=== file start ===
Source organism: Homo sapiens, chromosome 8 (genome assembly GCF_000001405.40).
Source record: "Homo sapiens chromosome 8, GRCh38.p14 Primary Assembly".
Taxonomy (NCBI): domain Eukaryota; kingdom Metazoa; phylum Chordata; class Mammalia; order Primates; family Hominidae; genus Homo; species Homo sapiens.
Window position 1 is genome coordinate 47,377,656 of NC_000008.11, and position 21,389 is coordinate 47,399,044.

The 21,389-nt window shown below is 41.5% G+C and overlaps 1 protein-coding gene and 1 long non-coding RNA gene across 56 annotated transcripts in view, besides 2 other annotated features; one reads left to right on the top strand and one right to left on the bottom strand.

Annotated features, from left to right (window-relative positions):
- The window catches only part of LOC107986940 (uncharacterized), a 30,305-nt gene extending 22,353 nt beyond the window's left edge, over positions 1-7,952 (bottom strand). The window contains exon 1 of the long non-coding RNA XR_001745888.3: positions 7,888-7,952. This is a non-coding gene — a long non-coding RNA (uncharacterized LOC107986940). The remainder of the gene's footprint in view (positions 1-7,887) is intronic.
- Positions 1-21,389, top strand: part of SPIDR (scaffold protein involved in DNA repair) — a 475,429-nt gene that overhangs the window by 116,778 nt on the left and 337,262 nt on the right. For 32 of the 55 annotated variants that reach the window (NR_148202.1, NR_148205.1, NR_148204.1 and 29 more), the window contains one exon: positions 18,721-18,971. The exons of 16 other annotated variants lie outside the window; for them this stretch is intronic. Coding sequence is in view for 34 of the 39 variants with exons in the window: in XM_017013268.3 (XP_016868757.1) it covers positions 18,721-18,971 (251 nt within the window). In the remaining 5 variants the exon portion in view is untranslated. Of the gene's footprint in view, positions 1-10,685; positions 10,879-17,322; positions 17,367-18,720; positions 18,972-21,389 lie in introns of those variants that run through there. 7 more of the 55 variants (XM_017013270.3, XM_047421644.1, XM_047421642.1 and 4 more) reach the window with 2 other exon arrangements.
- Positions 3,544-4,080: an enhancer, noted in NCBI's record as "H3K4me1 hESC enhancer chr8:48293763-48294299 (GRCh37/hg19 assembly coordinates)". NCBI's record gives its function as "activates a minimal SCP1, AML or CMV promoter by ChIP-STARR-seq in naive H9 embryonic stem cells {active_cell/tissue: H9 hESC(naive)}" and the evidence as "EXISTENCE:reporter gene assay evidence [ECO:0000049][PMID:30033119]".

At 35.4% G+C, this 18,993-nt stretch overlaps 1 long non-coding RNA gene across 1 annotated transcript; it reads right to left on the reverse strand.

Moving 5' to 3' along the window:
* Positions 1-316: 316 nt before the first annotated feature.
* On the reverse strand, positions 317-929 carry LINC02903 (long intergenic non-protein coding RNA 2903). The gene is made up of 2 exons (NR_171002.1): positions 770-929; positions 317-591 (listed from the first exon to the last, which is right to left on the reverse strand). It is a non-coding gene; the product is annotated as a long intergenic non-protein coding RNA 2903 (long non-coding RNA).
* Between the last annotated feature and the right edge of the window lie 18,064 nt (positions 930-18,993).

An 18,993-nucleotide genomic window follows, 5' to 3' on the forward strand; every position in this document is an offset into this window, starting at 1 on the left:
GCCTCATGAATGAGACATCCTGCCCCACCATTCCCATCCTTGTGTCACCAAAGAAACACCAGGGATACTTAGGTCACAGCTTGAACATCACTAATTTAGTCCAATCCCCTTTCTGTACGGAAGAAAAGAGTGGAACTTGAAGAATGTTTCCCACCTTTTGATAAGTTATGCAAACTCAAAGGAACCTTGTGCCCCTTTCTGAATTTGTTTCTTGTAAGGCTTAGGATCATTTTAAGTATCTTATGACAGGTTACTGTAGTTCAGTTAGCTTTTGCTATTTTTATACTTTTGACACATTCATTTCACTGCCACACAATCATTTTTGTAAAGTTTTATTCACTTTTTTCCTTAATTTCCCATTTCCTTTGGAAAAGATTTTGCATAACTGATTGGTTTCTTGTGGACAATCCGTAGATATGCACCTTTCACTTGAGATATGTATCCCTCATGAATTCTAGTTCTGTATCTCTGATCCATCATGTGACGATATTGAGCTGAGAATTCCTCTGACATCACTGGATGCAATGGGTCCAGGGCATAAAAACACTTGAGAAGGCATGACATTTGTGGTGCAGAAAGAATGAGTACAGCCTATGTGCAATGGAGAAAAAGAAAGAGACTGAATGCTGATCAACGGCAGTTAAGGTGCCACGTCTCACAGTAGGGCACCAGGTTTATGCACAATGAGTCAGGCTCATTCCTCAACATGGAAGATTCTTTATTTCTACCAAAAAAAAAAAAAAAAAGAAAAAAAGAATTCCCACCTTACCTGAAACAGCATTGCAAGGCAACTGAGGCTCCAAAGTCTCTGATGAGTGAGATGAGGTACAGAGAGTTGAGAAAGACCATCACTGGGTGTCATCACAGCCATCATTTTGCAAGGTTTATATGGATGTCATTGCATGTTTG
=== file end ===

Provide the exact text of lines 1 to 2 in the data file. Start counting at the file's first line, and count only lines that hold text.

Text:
Source organism: Homo sapiens, chromosome 8 (genome assembly GCF_000001405.40).
Source record: "Homo sapiens chromosome 8, GRCh38.p14 Primary Assembly".